A fowl-proof recipe.
At 3am the door swung open. “I’ve waited a long time for this,” I heard, as I wiped my eyes. I gained consciousness and noticed wading boots and a shotgun I hadn’t seen before. “Today’s your first duck hunt.”
I’d accompanied Dad in the past, but this was my first time carrying a gun. I was 12 years old and full of excitement. This was the first of many unforgettable trips, several of which are still my fondest memories. My father was a gruff man who took pride in teaching me the outdoors and the value of subsisting off the land.
The jonboat was full of decoys and blind material—my dad knew exactly where to find the diver ducks. As the sun began to rise, so too did my eagerness to please my father. We managed a few mergansers and redheads, but the clearest memory was of Dad taking me to his local watering hole to brag to his friends afterward.
That particular bar was always full of hunters and fishermen. The smells of fish slime and cigarettes permeated the air. The patrons seemed like they must have been the toughest men on earth, but they all slapped my back and congratulated me on my initiation.
Many people refer to diving ducks as foul, unpleasant, and even downright despicable, but I’m hoping you will find a newfound admiration for “divers” with this recipe, which uses some easy tricks to cover up those coarse flavors. It evokes savory tastes that you might encounter at a hole-in-the-wall backwoods bar, and the reduction requires some of your favorite dark beer. Choose wisely.
While my father has passed away, his memory lives on in the values he taught me through hunting and our celebratory trips to the watering hole. This recipe pays homage to everything he instilled in me through our decades of shooting and laughing and bellying up to dive bars together.
The Brine (for 1/3-lb. bird)
1/2 Tbsp. whole cloves
1/2 Tbsp. juniper berries
5 sprigs rosemary
5 sprigs thyme
1/2 cup fresh chopped ginger
1/2 cup salt
12 oz. dark beer
1 cup granulated honey or cane sugar
3 Tbsp. honey
3 sprigs rosemary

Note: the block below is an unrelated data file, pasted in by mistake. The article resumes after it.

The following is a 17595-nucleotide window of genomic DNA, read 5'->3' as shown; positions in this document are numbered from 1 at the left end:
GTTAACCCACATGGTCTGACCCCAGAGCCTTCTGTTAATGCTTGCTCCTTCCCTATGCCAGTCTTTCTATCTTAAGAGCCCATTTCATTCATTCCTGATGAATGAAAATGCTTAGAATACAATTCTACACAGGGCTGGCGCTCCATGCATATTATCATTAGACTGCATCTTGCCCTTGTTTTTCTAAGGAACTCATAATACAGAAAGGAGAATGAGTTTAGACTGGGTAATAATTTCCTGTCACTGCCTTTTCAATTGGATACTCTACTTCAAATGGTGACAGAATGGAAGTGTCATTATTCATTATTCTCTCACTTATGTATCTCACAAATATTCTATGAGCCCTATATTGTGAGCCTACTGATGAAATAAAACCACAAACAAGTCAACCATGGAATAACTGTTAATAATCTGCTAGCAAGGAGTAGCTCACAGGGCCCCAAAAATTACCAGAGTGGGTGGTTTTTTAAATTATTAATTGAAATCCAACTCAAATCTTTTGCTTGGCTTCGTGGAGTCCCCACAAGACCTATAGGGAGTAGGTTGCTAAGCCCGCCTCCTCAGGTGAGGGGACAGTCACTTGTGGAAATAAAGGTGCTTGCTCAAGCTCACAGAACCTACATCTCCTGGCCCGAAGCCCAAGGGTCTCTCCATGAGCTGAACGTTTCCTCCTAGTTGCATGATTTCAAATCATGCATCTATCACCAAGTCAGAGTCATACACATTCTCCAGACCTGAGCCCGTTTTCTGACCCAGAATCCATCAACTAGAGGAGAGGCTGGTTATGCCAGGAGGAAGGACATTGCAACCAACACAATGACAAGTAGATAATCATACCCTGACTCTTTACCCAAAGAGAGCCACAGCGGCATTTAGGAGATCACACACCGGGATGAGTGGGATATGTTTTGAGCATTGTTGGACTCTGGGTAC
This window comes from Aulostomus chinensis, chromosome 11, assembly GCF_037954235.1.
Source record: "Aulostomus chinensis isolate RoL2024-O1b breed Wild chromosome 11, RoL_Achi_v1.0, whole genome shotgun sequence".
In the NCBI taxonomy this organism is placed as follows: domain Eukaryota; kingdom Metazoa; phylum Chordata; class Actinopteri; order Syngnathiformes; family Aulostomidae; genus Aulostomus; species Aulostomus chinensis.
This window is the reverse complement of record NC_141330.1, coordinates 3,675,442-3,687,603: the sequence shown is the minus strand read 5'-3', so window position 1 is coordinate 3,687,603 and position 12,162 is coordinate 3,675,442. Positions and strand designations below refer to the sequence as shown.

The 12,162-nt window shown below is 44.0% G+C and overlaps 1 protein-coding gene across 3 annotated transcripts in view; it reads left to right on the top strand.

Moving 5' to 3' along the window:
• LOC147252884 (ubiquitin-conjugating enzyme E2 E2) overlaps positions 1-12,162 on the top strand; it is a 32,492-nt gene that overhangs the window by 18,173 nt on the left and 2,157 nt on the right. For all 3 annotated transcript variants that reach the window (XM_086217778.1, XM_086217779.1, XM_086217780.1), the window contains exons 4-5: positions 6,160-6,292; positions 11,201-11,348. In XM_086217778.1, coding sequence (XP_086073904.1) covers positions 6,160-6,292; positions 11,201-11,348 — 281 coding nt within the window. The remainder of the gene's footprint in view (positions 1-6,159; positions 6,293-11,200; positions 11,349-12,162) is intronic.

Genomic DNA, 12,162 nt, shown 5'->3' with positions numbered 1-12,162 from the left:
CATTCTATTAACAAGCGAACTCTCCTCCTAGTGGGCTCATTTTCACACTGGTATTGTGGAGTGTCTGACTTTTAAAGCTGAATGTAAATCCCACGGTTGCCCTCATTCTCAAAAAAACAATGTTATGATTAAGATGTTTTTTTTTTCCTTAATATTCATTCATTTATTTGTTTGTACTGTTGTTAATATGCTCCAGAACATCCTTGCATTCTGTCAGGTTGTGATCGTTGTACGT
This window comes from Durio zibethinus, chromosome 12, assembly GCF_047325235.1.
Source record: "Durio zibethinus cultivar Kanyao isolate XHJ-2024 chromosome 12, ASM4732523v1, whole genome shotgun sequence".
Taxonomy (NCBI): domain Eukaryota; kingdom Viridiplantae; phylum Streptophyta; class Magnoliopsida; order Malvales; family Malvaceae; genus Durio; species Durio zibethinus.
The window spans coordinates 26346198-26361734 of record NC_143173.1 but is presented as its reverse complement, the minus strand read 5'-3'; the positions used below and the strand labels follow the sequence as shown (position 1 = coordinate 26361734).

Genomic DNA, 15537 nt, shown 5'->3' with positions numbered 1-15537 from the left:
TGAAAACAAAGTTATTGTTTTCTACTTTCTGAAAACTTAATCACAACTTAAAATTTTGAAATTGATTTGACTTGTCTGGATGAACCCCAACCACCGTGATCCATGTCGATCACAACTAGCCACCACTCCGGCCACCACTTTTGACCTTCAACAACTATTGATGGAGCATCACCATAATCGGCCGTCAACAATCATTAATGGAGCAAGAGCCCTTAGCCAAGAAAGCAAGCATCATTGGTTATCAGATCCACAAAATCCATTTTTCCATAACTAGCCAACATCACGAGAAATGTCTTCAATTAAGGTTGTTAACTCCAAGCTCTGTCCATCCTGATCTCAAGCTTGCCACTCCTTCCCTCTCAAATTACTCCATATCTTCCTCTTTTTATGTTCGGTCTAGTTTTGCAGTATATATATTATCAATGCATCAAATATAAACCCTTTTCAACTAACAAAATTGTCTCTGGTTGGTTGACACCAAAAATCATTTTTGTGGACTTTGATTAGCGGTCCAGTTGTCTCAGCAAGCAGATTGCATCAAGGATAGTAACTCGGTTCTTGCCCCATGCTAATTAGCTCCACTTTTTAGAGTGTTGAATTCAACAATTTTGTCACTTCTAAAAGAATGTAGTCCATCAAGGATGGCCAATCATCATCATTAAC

1 large shallot, thinly sliced
5 cloves garlic (crushed)
8 whole cloves (or crushed juniper berries)
4 sprigs rosemary
2 Tbsp. of honey
Enough olive oil to cover
1 cup smoked bacon or pancetta
1 Tbsp. butter
I prefer to pluck the duck, because I enjoy cooking the other parts confit (in its own fat) or boiling them down for stews and stocks. After plucking, immediately prepare the brine to soak the breast in for at least 24 hours, refrigerated. This allows it to release the fishy flavors commonly associated with divers, as well as absorb some great herbal tones. It also tenderizes the meat by breaking down proteins. A day later, remove the meat from the brine and roll it up in a paper bag. Put it back in the fridge and let it sit for another 24 hours to allow the outside of the bird to dry, while keeping moisture inside the duck.
Let the breast sit covered in the marinade for at least three hours, allowing the flavors to penetrate. In a cast-iron skillet, combine one tablespoon of butter, one chopped shallot, and a couple pieces of pancetta or smoked bacon. Sauté over medium heat until the shallots begin to turn translucent, then add the duck breast with marinade. Slightly brown the skin side of the duck, place in the oven at 400 degrees, and cook until medium rare. A great addition to the duck breast is latkes—potato cakes cooked in the duck fat—or pineapple coated with ginger, cayenne, and smoked paprika—grilled or baked.
Calvin Josey is an avid outdoorsman and conservationist. His company, Primal Cooking, specializes in wild-game preparation and dehydrated backpacking meals.